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The Marrin Collection
The following books by award-winning author, Dr. Albert Marrin, are very
readable nonfiction books for young people that can be equally enjoyed by
adults. For mature 12+, teens, adults.
By weaving personal stories together with historical material, Marrin makes
reading history so much more interesting than simply memorizing dates from a
textbook. I learned the most from his book on Stalin because I knew so little -
I don't even remember studying Stalin when I was in school over 20 years ago!
Hopefully this is because it was only covered cursorily by my teacher, not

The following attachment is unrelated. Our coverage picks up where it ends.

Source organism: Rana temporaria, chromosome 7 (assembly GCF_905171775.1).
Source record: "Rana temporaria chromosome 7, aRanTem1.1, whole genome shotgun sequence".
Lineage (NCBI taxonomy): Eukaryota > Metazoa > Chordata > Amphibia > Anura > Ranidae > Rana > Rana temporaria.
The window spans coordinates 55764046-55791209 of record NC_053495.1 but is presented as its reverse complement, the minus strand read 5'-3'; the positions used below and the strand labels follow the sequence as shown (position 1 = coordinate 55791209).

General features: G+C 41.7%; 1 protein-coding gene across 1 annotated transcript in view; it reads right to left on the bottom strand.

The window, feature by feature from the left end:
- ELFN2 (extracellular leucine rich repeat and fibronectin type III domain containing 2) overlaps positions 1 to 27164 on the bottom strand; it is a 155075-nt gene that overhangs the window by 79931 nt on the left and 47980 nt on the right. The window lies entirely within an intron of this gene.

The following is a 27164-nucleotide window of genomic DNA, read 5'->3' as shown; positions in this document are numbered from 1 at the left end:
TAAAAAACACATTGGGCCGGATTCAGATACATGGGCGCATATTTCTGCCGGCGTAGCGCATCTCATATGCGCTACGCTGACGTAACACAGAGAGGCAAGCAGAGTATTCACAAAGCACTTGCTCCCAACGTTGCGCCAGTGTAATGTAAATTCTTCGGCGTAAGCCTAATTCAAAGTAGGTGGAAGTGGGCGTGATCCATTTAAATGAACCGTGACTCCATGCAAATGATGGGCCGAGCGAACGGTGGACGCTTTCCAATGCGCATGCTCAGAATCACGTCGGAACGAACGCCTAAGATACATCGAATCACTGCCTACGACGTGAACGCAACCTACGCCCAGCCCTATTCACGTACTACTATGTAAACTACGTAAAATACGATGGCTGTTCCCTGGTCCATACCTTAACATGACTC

because it wasn't covered at all. After discussing what I'd learned in the book
with my friends, I discovered that they didn't know much about Stalin either.
What a shame, because Stalin's influence on the 20th century still has
ramifications today. Several of my friends have purchased the Marrin books for
their children AND themselves. It's never too late to learn!
I read the books listed below one right after the other, and I found that very
valuable because so many of the events tie into each other. (I was also reading
these during the Iraq War and found many items with relevance to that conflict -
when reporters referred to the Battle of Stalingrad, I understood what they were
talking about.) I am also expanding my own history education by reading the many
books the author references in the back of each book. I am very excited that we
are offering these excellent books.
Yanks are Coming: The United States in the First World War - by
Albert Marrin. World I is a bit harder to